I would like the Company to take the lead in workstyle reform. Marubeni is improving its IT environment and actively introducing telecommuting, but as I said at the Board meeting the other day, there is still some work that can’t be done without coming into the office, and further revision is needed. It is my hope that Marubeni can bring about a virtuous cycle: By enabling flexible working styles that are conducive to a healthier work-life balance, Marubeni will be recognized as a more sustainable company, and will therefore attract the kind of employees it is looking for.
On the other hand, I think a major risk from the current pandemic is that it will be extremely difficult for management of global companies to navigate all the increasing uncertainties they face. In Japan, we are exposed to major changes in the business environment due to the impact of COVID-19, such as an expected surge in the number of companies with insufficient capital. Marubeni will need to deal with a variety of risks as it moves forward in a post-COVID environment.
Roles of the Nomination Committee and Governance and Remuneration Committee
The role of the Nomination Committee is to examine director and Audit & Supervisory Board member candidates proposed to be presented at the General Meeting of Shareholders, and report its findings to the Board of Directors. It also deliberates on proposals for executive appointments drafted by the President. Thoroughly discussing all proposals in the Nomination Committee, a majority of whose members are external directors, is one mechanism for ensuring the transparency of the appointment process.
I currently chair the Nomination Committee. I believe a key role for the Committee going forward will be to formulate a succession plan. Marubeni needs to raise up senior executive candidates who, in their actions and management decisions, are able to lead the Company appropriately regardless of how the times change, and to establish training programs to that end.
To date, the Governance and Remuneration Committee, which I chair, has revised a part of Marubeni’s compensation structure. Specifically, in addition to consolidated net profits, which were already used as a performance-based compensation indicator, we revised the compensation structure to include core operating cash flow*2 as a further indicator. As Marubeni is involved in a number of large-scale investment projects, we consider cash flows generated from such projects to be a highly relevant indicator of the Medium-Term Management Strategy GC2021, and thus reflected this in the compensation structure.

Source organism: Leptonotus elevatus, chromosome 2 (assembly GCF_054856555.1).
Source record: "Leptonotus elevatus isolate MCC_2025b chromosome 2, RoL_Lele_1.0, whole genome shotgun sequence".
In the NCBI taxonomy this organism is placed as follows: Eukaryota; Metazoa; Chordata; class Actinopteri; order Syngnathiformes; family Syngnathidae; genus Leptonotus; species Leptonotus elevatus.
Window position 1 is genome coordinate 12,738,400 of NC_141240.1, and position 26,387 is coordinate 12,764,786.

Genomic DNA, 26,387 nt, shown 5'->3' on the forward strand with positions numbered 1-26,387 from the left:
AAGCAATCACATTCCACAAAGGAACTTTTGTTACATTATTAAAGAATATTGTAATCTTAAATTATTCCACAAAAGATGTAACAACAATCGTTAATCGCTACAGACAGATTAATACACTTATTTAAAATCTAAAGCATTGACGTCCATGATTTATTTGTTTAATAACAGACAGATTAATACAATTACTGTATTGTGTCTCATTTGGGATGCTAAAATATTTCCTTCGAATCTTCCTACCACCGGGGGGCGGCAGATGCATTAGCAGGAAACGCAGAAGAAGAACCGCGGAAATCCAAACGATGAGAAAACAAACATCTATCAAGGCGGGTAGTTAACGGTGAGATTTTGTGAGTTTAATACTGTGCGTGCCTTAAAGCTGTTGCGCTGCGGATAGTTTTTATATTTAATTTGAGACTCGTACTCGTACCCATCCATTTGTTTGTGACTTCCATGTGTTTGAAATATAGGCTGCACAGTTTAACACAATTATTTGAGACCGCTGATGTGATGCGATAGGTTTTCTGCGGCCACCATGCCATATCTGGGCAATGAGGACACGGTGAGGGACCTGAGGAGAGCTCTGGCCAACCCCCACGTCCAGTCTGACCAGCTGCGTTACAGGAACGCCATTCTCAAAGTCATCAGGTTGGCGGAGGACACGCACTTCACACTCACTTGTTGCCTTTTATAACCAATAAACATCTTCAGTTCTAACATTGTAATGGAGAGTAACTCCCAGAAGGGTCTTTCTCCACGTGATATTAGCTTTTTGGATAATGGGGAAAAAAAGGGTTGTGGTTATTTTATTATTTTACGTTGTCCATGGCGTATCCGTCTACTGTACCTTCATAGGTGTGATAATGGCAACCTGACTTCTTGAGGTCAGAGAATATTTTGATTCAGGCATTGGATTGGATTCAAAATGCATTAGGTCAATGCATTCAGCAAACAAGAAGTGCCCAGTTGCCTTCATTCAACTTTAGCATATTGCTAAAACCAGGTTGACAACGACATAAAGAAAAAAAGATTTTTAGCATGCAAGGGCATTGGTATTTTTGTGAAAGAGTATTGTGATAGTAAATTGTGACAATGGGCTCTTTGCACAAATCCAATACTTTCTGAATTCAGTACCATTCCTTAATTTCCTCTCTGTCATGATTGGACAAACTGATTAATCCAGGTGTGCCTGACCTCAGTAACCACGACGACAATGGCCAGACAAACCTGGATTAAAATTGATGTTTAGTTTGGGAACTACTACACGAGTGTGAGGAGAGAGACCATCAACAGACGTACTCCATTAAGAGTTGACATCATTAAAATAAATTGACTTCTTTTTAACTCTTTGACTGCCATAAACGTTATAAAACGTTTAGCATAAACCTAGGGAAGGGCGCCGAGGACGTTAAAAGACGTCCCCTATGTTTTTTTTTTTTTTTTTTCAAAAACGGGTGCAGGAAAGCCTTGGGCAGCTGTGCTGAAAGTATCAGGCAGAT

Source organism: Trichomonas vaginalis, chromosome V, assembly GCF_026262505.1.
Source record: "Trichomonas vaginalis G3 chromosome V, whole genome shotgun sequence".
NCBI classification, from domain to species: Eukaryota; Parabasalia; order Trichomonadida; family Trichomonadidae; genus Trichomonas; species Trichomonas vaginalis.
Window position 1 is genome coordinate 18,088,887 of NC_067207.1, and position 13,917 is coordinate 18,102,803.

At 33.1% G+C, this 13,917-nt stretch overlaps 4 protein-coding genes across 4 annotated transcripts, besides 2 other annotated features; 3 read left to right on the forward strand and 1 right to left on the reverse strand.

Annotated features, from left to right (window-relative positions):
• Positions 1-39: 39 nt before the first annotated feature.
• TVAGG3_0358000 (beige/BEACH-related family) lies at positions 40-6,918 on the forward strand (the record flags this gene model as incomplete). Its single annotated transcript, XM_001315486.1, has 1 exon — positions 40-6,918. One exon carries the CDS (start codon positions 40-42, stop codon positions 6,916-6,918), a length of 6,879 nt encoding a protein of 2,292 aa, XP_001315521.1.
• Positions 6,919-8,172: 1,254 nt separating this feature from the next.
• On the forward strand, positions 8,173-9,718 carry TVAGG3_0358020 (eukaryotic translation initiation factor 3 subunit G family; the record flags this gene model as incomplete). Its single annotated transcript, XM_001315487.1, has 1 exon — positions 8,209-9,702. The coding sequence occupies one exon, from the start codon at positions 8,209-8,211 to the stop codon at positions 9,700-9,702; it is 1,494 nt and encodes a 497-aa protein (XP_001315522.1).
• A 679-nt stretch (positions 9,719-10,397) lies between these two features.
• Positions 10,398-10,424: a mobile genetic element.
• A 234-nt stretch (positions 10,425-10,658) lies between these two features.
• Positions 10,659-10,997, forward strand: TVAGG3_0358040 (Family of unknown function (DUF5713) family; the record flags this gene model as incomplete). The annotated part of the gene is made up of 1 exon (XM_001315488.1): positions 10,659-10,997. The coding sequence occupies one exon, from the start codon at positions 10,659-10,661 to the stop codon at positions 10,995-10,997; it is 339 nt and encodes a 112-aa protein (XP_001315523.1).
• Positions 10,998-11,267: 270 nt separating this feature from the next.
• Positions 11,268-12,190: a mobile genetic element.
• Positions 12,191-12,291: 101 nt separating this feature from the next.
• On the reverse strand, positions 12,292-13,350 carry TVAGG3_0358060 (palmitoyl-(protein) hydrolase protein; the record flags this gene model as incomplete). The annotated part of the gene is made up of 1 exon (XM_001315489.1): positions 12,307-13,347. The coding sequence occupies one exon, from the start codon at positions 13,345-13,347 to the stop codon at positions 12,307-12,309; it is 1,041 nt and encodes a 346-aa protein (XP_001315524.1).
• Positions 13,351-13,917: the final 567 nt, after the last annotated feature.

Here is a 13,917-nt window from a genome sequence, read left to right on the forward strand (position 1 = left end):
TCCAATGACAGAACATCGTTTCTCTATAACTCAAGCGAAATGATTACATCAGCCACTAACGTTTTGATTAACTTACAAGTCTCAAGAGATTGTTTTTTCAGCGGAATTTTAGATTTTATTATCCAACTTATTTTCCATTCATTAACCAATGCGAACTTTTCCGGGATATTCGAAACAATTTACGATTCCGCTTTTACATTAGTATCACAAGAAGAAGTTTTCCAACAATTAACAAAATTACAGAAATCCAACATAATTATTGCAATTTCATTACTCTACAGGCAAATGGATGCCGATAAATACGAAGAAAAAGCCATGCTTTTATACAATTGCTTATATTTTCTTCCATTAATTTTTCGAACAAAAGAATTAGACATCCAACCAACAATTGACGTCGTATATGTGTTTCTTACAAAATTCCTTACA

In the fiscal year ended March 31, 2017, we also introduced stock options, to create a greater incentive to contribute to share price appreciation and growth of shareholder value, as well as to share the rewards and risks of share price fluctuations with shareholders.
Furthermore, in the fiscal year ended March 31, 2020, to create a further incentive to grow future market capitalization, we introduced stock options with terms that can only be exercised if the Company’s market capitalization has increased after three years, and if the growth rate of market capitalization has exceeded the TOPIX (Tokyo Stock Price Index) growth rate.
Amid increased demand for supervision and monitoring of the Board of Directors, the dual system of oversight of the Nomination Committee and the Governance and Remuneration Committee is effective, and will lead to more robust corporate governance. In terms of the Nomination Committee, as Mr. Kitabata mentioned, I also think the creation of a succession plan is a key issue. A solid framework, in which the Nomination Committee plays a central role in the selection and development of senior executive candidates, is needed. I also think the Governance and Remuneration Committee plays a critical role in maintaining a fair, impartial, highly transparent compensation framework, and in remaining accountable to shareholders and investors. I’ve only just joined the Nomination Committee, and I would like to make a strong contribution to growth in Marubeni’s corporate value.
1 TCFD (Task Force on Climate-related Financial Disclosures): Established by the Financial Stability Board (FSB).
2 Core operating cash flow: Operating cash flow excluding net increase/decrease in working capital and others.